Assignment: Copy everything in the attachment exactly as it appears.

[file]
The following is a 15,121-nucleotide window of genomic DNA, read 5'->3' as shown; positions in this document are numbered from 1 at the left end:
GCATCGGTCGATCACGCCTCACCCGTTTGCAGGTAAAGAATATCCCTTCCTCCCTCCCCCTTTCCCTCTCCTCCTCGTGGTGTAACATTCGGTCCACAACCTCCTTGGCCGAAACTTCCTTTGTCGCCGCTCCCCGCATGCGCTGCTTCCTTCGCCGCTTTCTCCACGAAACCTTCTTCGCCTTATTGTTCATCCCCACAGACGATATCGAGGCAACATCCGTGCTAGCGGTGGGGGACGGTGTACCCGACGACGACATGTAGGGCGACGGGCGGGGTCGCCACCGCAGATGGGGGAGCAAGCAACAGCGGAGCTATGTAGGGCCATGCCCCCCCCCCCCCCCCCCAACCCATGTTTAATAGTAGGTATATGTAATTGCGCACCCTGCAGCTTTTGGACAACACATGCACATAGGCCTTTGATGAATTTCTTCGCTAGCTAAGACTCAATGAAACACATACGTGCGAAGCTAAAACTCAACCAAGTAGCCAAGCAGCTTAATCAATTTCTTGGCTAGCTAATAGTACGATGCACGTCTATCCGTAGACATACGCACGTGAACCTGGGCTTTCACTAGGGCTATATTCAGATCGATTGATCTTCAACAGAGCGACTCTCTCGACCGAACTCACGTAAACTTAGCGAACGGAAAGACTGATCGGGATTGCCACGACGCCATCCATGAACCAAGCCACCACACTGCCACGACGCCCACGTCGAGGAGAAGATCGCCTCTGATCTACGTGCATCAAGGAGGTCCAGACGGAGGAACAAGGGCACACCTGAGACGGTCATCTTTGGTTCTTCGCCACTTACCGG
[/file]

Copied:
The following is a 15,121-nucleotide window of genomic DNA, read 5'->3' as shown; positions in this document are numbered from 1 at the left end:
GCATCGGTCGATCACGCCTCACCCGTTTGCAGGTAAAGAATATCCCTTCCTCCCTCCCCCTTTCCCTCTCCTCCTCGTGGTGTAACATTCGGTCCACAACCTCCTTGGCCGAAACTTCCTTTGTCGCCGCTCCCCGCATGCGCTGCTTCCTTCGCCGCTTTCTCCACGAAACCTTCTTCGCCTTATTGTTCATCCCCACAGACGATATCGAGGCAACATCCGTGCTAGCGGTGGGGGACGGTGTACCCGACGACGACATGTAGGGCGACGGGCGGGGTCGCCACCGCAGATGGGGGAGCAAGCAACAGCGGAGCTATGTAGGGCCATGCCCCCCCCCCCCCCCCCCAACCCATGTTTAATAGTAGGTATATGTAATTGCGCACCCTGCAGCTTTTGGACAACACATGCACATAGGCCTTTGATGAATTTCTTCGCTAGCTAAGACTCAATGAAACACATACGTGCGAAGCTAAAACTCAACCAAGTAGCCAAGCAGCTTAATCAATTTCTTGGCTAGCTAATAGTACGATGCACGTCTATCCGTAGACATACGCACGTGAACCTGGGCTTTCACTAGGGCTATATTCAGATCGATTGATCTTCAACAGAGCGACTCTCTCGACCGAACTCACGTAAACTTAGCGAACGGAAAGACTGATCGGGATTGCCACGACGCCATCCATGAACCAAGCCACCACACTGCCACGACGCCCACGTCGAGGAGAAGATCGCCTCTGATCTACGTGCATCAAGGAGGTCCAGACGGAGGAACAAGGGCACACCTGAGACGGTCATCTTTGGTTCTTCGCCACTTACCGG